Summer is high season and a great time to support local farmers markets by choosing from their selection of locally produced vegetables and fruits picked at their ripest. Also available are meats, fish, artisanal products such as preserves, honey and maple syrup, freshly baked items, herbs and cut flowers!

The delight in shopping at the market is the opportunity to directly build a relationship with local farmers and vendors, and where you can discover a variety of foods and tips. Farmers are happy to share recipes on how to prepare a vegetable you may not recognize or have previously tried. Get to know your local farmers and producers --ask what will be available in the following week, make a request.

Pose questions to the grower about their practices whether it is organic or sustainably grown. Understand the differences between cage-free and free-range, grass-fed and hormone free. Ask about the use of pesticides.

Here is a list of helpful terms to understand growing practices and start a dialogue --

Locally-Grown: agricultural products produced and sold within a region.

Sustainable Agriculture: agriculture that is humane and environmentally sound including practices like pasturing of animals; creating diversified farms; reducing or avoiding the use of chemicals, seed genetically modified organisms (GMO), growth hormones and antibiotics.

Certified Organic: certified to be in adherence to USDA National Organic Program standards.


Advertisement

Certified Naturally Grown: certified by certifednaturallygrown.org, grown or produced without chemicals.

Cage-Free: eggs laid by hens that weren't confined in small cages.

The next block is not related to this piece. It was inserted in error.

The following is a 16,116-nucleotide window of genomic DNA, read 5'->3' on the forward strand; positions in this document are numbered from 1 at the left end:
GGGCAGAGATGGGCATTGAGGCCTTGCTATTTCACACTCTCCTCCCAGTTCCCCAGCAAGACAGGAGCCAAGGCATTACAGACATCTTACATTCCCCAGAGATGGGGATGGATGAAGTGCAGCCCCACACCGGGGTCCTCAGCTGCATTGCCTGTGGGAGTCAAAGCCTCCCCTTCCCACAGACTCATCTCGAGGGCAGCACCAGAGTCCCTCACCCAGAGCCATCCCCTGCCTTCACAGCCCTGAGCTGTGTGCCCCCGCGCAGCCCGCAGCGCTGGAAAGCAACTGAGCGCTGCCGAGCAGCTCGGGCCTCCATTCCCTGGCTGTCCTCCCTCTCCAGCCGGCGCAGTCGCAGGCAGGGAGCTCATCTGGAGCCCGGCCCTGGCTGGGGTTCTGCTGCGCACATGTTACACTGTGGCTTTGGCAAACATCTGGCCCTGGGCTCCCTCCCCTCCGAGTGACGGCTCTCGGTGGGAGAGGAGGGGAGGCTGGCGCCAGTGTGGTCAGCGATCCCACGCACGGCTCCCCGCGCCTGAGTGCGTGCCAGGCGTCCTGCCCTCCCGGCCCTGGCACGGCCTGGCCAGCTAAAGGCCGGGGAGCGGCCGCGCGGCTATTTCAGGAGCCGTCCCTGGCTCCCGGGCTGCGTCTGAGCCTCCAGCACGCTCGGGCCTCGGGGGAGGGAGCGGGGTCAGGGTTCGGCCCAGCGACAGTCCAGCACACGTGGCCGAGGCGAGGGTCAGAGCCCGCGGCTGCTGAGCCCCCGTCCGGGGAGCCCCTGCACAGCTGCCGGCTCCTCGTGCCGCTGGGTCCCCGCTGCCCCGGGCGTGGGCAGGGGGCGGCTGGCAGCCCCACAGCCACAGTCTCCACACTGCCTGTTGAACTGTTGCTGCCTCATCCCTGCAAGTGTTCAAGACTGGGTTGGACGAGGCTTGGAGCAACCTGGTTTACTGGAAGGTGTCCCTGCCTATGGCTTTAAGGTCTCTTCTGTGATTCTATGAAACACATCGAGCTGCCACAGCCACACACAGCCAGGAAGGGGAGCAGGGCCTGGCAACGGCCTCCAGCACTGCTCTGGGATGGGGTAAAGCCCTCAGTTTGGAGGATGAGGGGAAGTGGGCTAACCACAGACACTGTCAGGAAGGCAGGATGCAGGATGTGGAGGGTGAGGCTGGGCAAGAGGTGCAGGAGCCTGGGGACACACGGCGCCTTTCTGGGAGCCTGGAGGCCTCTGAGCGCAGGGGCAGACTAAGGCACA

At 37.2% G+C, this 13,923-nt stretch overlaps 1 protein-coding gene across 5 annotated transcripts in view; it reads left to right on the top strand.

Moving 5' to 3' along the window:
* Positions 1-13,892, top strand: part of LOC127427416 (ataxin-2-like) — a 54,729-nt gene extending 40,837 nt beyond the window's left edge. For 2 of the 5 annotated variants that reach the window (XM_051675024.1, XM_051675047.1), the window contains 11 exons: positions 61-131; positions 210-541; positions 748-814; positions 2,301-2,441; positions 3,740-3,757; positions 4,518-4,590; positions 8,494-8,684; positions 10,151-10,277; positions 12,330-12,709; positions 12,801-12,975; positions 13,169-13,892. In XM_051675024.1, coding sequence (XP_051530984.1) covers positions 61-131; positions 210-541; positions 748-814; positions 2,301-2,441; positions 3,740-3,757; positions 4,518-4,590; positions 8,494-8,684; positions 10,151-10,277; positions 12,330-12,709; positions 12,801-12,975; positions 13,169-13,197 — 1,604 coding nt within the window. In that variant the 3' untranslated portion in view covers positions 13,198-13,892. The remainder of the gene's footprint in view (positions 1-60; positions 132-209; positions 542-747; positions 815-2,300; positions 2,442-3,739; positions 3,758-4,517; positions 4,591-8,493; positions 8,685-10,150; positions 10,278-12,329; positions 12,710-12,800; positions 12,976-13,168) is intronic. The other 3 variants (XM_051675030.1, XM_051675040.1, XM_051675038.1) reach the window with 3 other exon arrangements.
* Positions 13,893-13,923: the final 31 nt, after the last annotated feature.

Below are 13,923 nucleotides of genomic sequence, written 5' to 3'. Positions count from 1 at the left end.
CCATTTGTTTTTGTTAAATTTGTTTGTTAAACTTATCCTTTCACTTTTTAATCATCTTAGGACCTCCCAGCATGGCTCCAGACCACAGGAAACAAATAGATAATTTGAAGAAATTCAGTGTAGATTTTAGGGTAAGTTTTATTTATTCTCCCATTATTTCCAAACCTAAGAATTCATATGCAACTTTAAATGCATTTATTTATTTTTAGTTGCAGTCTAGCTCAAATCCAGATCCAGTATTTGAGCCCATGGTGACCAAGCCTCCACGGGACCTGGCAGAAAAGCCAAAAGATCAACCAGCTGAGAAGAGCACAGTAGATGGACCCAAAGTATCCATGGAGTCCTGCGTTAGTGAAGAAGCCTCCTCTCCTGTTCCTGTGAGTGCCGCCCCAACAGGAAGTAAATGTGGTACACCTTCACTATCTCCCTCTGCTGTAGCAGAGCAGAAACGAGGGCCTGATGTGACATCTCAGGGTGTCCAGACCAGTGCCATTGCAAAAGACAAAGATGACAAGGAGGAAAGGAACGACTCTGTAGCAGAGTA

Free-Range: animals have access to pasture; hay or grass silage.

Grass-Fed: animals spend the bulk of their time on pasture eating a natural diet.

Antibiotic/Hormone-Free: animals are not given antibiotics to prevent disease or hormones to increase growth production.

Integrated Pest Management: pest management that reduces the use of chemical pesticides, the application at the lowest levels only when needed.

Artisanal: produced by hand in small batches.

Heirloom: plant varieties handed down through generations, developed for particular traits.

Supporting local farms presents the opportunity to eat freshly harvested foods that are tastier and higher in nutritional value plus rich in antioxidants.

Purchasing locally grown food is better for the environment by ensuring green spaces, restoring the ecosystem and reducing carbon emissions with a positive impact on our health.

It strengthens the local economy by creating a market for growers to feed our community.

Without the cost of processing and packaging, local growers are able to grow a variety of crops throughout the growing season.

Summer fruits include berries and stone fruit (apricots, plums, peaches).

Vegetables include a variety of lettuces and greens such as spinach, kale, collards, mustard and chard along with green beans, broccoli, beets, cabbage, carrots, eggplant, peppers, potatoes, onions, radishes, summer squash, sweet corn and tomatoes. Each week yields a new harvest.

A trip to the market is a community gathering of people, food, and music.

It is an opportunity to teach children about eating fresh seasonal food, plan a meal around what is in season.

Be sure to arrive early for the best selection and remember to bring your reusable bags!